If the motto of the Brexiteers
Is ‘All For Us and None For You’
Then today they’ll tone it down
As we begin to say adieu
For though we complain about officials
Who were appointed, not elected
We’ll ignore that our Theresa
Was unopposed when then selected
To move to Number Ten
And be the preeminent figure
To guide us through this mess
And today to pull the trigger
For if all hope now seems lost
And we think things can’t get better
Theresa begs to differ
And today she sent a letter
The letter went to a Donald
But not the one called Trump
(Though he’ll no doubt have his say
As we prepare to make the jump)
To become once more an island
An isolated nation
No longer able to blame
Everything on immigration
We’re told things will improve
But they might be getting bleaker
As the prices all go up
And the pound is getting weaker
But fear not my fellow Brits
In the short-term we’ll be thrifty
But soon we’ll be in ‘dreamland’
Through article number fifty
Who is this ‘Will Of The People’
He that cannot be denied
And must be honoured, revered and obeyed?
I can think of many Wills
But none that strike me
As being ‘Of The People’
Not the Conqueror I’d wager
Or the one who liked Orange
And certainly neither Pitt Junior
Nor indeed Senior
And it really doesn’t seem
Like it was Wilberforce’s thing
I doubt very much it’s
Shakespeare or Wordsworth
Popular in their own way
But less influential to modern ears
Than perhaps they were in days gone by Continue reading The Will Of The People
In the post Brexit bewilderment, many people looked to sport to lighten the mood. It’s pretty clear that the UK is currently in a political and economical state of confusion, and while the long term effects of leaving the EU (which we haven’t even begun the process of yet) may not be as bad as some people feared and almost certainly won’t be as good as some people hoped, the short term effects are palpable and largely unpleasant. Continue reading Dreamland
Despite recent evidence to the contrary, this blog is not meant to be about political commentary. It’s meant to be a whimsical collection of bad poetry, rants about soup and toilet-based anecdotes.
But the fallout of Brexit continues to dominate the news and as a citizen of the soon-to-be-former EU member state, I feel I should comment on it. Continue reading Bregrets, I’ve Had A Few
The dust is starting to settle and apparently the apocalypse hasn’t happened.
But the post-Brexit UK does feel different and none of us are quite sure what to make of it.
For starters, my blog seems to have gone from random nonsense to political commentary. Perhaps I should rectify that, but then politics did just get very interesting again. It’s not necessarily for the right reasons but it’s hard to deny that the British people are engaged with political debate in a way that they haven’t been for some time.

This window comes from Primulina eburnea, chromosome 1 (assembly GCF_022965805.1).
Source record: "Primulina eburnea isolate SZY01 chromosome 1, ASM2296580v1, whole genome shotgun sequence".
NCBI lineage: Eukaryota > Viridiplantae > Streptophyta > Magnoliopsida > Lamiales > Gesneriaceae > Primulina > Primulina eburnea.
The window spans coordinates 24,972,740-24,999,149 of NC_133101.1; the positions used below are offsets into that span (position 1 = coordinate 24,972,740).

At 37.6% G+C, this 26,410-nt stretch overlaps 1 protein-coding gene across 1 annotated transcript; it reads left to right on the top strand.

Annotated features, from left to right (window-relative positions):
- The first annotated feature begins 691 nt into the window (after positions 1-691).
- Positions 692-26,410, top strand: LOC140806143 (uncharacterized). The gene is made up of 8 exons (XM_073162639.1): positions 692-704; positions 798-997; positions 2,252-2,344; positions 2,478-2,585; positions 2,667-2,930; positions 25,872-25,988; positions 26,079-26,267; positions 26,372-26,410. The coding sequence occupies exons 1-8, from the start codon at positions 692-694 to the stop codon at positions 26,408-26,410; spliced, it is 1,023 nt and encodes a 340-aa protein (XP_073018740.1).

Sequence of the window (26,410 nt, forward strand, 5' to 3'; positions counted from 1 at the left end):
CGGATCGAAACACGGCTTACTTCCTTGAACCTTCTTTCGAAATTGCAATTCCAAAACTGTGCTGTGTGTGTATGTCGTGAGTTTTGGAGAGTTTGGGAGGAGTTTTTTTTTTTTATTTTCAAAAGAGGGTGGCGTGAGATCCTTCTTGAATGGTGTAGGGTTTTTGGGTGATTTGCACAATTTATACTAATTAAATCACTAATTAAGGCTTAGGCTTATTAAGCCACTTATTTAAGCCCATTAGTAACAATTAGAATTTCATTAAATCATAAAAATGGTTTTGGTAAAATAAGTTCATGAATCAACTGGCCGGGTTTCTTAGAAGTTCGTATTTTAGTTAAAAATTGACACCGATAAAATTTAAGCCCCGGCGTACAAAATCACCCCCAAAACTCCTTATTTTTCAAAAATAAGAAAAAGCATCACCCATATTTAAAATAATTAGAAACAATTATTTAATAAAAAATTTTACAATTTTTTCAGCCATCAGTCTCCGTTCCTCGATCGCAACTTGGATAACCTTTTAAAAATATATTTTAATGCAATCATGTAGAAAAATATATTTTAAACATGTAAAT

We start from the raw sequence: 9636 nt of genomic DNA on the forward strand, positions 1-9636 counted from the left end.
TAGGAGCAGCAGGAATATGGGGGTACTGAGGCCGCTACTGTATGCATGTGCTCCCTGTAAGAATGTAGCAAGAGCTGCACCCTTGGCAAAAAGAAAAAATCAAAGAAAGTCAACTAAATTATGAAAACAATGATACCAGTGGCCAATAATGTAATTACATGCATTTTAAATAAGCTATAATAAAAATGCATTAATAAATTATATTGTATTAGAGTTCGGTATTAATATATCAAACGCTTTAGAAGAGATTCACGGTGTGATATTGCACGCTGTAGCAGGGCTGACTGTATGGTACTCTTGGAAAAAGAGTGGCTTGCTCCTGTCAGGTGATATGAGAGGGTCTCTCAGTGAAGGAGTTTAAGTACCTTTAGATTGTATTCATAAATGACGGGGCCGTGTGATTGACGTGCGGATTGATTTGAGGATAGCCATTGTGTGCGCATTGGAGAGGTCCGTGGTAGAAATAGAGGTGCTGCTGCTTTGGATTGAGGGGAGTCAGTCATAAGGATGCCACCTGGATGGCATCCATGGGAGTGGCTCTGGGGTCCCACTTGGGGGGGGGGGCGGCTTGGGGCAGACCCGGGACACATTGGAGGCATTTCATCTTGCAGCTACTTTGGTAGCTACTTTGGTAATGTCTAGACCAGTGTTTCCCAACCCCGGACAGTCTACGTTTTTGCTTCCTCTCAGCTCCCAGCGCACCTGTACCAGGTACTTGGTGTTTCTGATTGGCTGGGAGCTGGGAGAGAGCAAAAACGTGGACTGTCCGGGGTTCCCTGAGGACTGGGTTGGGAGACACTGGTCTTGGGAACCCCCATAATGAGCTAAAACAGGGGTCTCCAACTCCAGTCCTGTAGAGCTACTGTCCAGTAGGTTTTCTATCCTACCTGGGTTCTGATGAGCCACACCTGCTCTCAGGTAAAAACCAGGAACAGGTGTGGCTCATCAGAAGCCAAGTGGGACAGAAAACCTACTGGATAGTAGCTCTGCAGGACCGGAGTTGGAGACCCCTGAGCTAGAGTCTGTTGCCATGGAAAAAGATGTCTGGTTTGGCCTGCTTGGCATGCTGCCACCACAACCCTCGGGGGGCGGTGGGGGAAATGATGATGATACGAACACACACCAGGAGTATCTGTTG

There was definitely some interest and debate before the referendum took place but since the result was announced it’s all anyone is talking about.
Well that and football. Continue reading James Remains
“The terrible irony is that the vast majority of the people who voted to leave are the ones who will be most adversely affected. The most extreme example of turkeys voting for Christmas I can recall.”
This morning I was awoken gently by Mrs Proclaims who broke the news to me of Britain’s collective decision to leave the EU.
It took a few moments to sink in.
We voted for Brexit!
In my wildest dreams I did not see that result coming. Continue reading James Complains About Brexit
Today there is a referendum on whether or not Britain remains part of the European Union. Today we as a nation decide whether to Brexit or not to Brexit. I wrote about it back in February. Back then it seemed like the distant future, but lo and behold, we’re here in the future. Continue reading James Complains About The Referendum
Today is apparently a big day for the UK in terms of our relationship with the rest of Europe. Our beloved Prime Minister, and genuine man of the people (you may detect a hint of sarcasm but I offer no comment), is trying to negotiate a better deal for us, with many predicting that the outcome of today’s talks will directly influence the outcome of a future referendum on whether we stay part of the European Union or go it alone in the big bad world.
The trouble with this is that most of us have no idea what a ‘good deal’ actually looks like, and so it seems preposterous to suggest it will directly influence how we vote.
How we vote will instead be decided on how afraid we are of the alternative. Some of us will vote to stay in Europe because we’re afraid of significant change and others of us will vote to leave Europe because we’re afraid of Europe telling us what to do and disproportionately afraid of mass immigration. None of those fears will be particularly informed by facts. Continue reading European Disunion